“It’s recognizing not you necessarily as a baseball player, but what you do for the community,” Crawford said. “That’s what makes it a little bit different than any other award.”

Since 2019, Crawford has organized an annual charity golf event in which 100% of proceeds go to ALS research. The fundraising began in part because one of Crawford’s family friends, former A’s outfielder Stephen Piscotty, lost his mother to the neurodegenerative disease.

The golf tournament is Crawford’s most significant charitable endeavor, but he’s also donated a couple baseball fields in the Bay Area and contributed to the Giants Community Fund. He and his wife have also donated to Buster Posey’s charity for pediatric cancer research and to Mike Yastrzesmki’s charity, he said.

After Crawford began the ALS fundraiser, he and his family made connections with people affected by the disease.

On Wednesday, the Nola brothers helped introduce this year’s Lou Gehrig Day activities with a virtual press conference. Lou Gehrig Day will be celebrated this Friday, June 2, the date Gehrig became the Yankees’ starting first baseman in 1925 and also the day he died at age 37 in 1941.

The Nola brothers were joined at the press conference by Marlins pitcher Tommy Nance, the Lou Gehrig Day spokesperson; 10-time All-Star Steve Garvey; MLB researcher and writer Sarah Langs; founding member of the Zac Brown Band, John Driskell Hopkins; Lou Gehrig Day committee member Phil Green; and MLB Senior Vice President of Social Responsibility April Brown. Robert Flores, host of MLB Network, moderated the event.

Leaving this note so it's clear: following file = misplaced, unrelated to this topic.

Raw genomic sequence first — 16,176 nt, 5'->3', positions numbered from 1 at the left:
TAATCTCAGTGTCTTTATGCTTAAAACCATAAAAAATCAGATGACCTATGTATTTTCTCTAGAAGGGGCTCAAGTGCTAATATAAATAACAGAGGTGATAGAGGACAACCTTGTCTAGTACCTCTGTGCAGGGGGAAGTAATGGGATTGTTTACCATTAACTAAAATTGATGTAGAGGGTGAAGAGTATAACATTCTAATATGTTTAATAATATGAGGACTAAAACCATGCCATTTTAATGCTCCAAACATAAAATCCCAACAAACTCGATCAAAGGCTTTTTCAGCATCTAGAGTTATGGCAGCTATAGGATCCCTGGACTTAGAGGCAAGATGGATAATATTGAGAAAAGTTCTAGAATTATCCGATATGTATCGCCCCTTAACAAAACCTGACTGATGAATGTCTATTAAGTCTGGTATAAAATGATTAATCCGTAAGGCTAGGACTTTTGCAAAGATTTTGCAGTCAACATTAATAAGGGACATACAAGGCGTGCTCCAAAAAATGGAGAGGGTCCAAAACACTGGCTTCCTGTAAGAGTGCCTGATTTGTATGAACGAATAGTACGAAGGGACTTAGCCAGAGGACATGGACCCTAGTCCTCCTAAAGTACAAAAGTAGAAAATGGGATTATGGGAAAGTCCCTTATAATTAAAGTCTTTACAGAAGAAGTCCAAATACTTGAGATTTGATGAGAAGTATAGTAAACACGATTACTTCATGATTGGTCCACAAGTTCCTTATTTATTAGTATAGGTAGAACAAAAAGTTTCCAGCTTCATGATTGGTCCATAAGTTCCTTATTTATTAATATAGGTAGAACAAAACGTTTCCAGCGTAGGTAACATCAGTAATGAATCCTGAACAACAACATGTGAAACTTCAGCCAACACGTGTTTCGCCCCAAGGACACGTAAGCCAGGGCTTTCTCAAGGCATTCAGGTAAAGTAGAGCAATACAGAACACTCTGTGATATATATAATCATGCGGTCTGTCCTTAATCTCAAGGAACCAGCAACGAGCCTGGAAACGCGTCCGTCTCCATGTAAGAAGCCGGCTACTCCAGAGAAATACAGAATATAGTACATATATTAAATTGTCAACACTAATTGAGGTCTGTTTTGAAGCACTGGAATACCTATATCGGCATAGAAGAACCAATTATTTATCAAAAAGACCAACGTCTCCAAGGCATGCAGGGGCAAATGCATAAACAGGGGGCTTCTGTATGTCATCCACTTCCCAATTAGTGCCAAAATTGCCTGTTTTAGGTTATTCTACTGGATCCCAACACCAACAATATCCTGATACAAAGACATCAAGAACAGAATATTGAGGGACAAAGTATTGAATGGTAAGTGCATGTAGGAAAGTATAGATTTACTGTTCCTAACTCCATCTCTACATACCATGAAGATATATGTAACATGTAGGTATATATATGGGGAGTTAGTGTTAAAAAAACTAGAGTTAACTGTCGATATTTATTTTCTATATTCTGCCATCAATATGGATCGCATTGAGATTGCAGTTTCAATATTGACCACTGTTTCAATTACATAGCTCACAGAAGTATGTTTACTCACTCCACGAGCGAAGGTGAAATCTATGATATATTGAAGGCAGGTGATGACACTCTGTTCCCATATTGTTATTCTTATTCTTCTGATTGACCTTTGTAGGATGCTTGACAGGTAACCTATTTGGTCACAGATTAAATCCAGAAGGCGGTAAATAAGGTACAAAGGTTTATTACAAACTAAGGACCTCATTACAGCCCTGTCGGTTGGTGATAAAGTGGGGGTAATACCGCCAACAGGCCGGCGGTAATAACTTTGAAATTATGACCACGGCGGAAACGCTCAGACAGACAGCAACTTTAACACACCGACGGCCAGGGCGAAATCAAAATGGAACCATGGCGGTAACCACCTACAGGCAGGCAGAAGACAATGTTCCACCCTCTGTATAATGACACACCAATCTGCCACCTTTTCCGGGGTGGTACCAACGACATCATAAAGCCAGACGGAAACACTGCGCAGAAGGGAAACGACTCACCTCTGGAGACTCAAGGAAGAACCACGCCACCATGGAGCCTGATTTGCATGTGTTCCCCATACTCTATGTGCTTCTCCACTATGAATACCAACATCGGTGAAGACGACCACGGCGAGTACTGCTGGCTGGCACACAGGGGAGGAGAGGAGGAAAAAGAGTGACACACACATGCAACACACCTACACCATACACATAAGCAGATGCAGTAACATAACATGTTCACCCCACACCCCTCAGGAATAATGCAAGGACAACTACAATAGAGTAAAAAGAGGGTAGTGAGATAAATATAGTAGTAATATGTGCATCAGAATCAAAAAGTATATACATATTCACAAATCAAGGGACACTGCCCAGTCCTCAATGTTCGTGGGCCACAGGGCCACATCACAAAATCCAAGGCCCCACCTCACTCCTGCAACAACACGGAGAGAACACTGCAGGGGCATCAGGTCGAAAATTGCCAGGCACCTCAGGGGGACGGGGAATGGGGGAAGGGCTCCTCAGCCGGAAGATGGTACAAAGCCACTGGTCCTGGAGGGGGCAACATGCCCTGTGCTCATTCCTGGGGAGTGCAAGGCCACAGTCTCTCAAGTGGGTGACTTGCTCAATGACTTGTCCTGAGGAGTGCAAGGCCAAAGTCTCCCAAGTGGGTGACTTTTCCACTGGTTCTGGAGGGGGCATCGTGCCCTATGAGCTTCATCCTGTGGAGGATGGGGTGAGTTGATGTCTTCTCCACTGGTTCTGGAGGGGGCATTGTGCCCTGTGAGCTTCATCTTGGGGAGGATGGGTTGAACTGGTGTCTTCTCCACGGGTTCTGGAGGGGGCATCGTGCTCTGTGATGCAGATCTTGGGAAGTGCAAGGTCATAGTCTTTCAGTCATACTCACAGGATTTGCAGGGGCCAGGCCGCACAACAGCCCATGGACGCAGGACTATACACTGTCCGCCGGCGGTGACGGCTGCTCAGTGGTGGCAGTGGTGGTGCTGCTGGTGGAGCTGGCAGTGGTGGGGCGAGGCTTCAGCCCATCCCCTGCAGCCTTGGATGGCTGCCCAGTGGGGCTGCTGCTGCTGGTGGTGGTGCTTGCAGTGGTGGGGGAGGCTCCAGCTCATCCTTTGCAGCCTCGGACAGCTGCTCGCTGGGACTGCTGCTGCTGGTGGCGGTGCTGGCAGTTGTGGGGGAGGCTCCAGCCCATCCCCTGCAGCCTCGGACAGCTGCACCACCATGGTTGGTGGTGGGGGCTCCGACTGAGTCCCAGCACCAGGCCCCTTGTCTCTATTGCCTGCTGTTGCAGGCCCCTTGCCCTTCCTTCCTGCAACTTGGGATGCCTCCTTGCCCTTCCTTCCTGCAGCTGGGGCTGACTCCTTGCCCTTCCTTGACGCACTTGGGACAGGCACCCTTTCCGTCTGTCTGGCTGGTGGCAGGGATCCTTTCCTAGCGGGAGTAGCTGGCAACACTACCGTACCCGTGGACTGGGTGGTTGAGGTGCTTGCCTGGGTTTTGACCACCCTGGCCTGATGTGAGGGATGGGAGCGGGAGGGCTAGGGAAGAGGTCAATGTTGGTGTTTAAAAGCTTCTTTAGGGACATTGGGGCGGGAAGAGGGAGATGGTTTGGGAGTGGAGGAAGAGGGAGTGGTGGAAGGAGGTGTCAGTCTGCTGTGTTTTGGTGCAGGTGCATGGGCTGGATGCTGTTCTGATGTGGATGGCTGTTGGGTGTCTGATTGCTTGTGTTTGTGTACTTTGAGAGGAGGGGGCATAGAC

“It is incredibly important for us to celebrate this day under our new social responsibility platform MLB Together,” Brown said. “It’s important that we keep this mission front and center every day, not just on June 2.”

Everyone present had a personal link to the disease, either through their own diagnosis or that of someone close.

Green, a former University of Washington football player who was part of the committee that helped make Lou Gehrig Day a reality, said the day is as much about celebrating those currently battling the disease as it is about creating a future. better for the people who will fight against it.

“If [Lou Gehrig] were diagnosed today, his prognosis would be very similar,” said Green, who was diagnosed with ALS in 2018. “We’re doing this so that people diagnosed tomorrow or five years from now have a much better prognosis. I really appreciate the baseball community embracing our community.”

Green was not alone in that sentiment, as everyone who spoke mentioned the same thing: ALS is a deadly disease that is underfunded for research.

“We have an opportunity to show people that it’s not just middle-aged men who suffer from this. It hits everyone,” said Langs, who was diagnosed with ALS in 2021. “I’m glad I can raise awareness. I see it as something really positive.”